There will be a graduation rehearsal on Tuesday morning for Seniors may be nervous about where to walk at graduation.


Shannon Cheney, a language arts teacher, and graduation organizer, said, “So on the day that you get your yearbook, and we have the senior slideshow and all of that, we will have about a 30 minute session where we can go over the process for graduation. I will be there and I will present a slide presentation that shows the movement diagrams of where to go and how to walk. … And so paying attention during that time will really help students to feel at ease when they go to graduation so they know what they're supposed to do.”


While the graduating class is leaving this school, this year's sophomores and juniors are preparing for their senior year. Cheney stated, “My advice for [future] seniors preparing for graduation is to think about it well in advance. Don't wait until the last minute. Don't put everything off and then say, Oh, I do want to graduate, but I haven't met this qualification or I'm failing this class. Think about it as you go each year leading up to your senior year. If you're sure that you have all the credits you need and you've filled all the requirements up to that point and you're not going to be panicked at the end you know, those last couple of weeks before graduation. And nothing will get in your way. So, have that plan. Follow your plan and make sure that you understand those requirements and that you're actively trying to fulfill them.”


Many students are excited for graduation including Emilie Caldwell who said “I am super excited to graduate. I can't wait. I am headed to Utah State to study engineering after high school. I feel like I have had some great opportunities in high school that have prepared me and some things that I feel a little iffy about heading into the real world.”


While many students are excited about graduation some are more nervous. Isaac Hammond said this about his next step in life, “I’m Scared. I don’t know. It's an excited [kind of] scared. It’s just a big chapter of your life that’s ending. From this point on it’s hard to know what’s gonna come. All you’ve really known your whole life is going to school.” Which could be hard for some people’s career paths, but it has really helped Hammond since he is planning to work in education. “I aspire to be the teachers I like” He looks up to Nolin Crook the most.


While all the seniors are getting ready, other things are needed for a good graduation. Shannon Cheney said, “Successful graduation requires all of the teachers and faculty and staff to work together as a team in order to make sure that we can help students know where to go and to have the movement happen in a timely way. So ahead of time, we talked to the teachers about what their different roles would be and the process for those roles. So I have a lot of descriptions that I've written up and slide presentations with diagrams that I send out to teachers so they know where they should be and when and what they need to do in order to help students with their graduation day.”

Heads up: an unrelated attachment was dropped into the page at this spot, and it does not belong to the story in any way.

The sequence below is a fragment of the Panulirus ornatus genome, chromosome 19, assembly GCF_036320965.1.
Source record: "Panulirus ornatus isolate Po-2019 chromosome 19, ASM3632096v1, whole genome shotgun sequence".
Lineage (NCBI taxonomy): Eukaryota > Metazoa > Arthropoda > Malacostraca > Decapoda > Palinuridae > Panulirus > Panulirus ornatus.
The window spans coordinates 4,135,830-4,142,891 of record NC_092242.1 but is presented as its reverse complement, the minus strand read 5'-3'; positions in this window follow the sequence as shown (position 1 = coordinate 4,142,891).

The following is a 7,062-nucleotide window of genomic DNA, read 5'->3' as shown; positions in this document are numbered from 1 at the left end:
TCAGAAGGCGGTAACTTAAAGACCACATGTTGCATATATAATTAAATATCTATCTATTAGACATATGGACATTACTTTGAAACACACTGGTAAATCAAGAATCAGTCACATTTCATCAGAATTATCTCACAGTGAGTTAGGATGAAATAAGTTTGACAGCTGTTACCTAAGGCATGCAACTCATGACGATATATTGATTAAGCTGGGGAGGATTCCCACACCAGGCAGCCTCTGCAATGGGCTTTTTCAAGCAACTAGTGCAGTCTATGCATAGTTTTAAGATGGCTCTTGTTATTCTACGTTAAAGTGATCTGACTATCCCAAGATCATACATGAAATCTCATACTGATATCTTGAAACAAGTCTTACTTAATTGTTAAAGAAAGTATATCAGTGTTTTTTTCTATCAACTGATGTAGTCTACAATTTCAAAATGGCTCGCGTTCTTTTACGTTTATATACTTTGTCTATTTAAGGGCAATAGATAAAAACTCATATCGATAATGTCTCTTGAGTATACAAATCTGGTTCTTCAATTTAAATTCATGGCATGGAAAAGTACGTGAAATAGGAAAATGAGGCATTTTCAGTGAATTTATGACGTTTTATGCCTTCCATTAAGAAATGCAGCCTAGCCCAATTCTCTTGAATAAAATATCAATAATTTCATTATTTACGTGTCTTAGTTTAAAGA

If students want to strive for more than just graduating then they should learn from one of the valedictorians, Grace Johnson. She had this to say about how she became valedictorian, “That wasn't my sole goal of high school, but I worked hard in my classes. I studied a lot for the ACT, like 60 hours for it. Because I wanted to get a good score. My goal wasn't to take a bunch of AP classes, but they were topics I enjoyed, and I really liked those classes. So I guess I was just doing what I love, and that happens to be school and academics.”


With that The Buzz would like to congratulate all graduates for all the hard work they have done to get to this point.



Road MAP for the Future

Afton Alldredge and Braxton Cummins

May 13, 2022

The Sophomores and Juniors took the MAP test on May 9 in order to help the administration know how to better help students of Box Elder High.

The administration believes the MAP (Measures of Academic Progress) test will be beneficial to the school.

Jamie Kent, principal of Box Elder High School, sent an email to students and parents about MAP testing which said, “MAP Growth is the most trusted and innovative assessment for measuring achievement and growth in K-12 math, reading, and language usage. It provides teachers with accurate, and actionable evidence to help target instruction for each student or group. This data will help our teachers identify students' needs, close gaps, and help students grow.”

The administration has discussed plans to administer the MAP more than once in a given school year.

Jonathan Call, Vice Principal, said, “The plan would be to give the test 2-3 times in a year to see how the students are progressing.”

Some students aren’t sure about having the test that often.

“I feel like it [the MAP test] is a good idea, but every trimester? I feel like that’s a little much.” said Abby Smith. She then explained that the test would be better for the students, in her opinion, only at the end of the year. Then the school would still be able to improve for next year.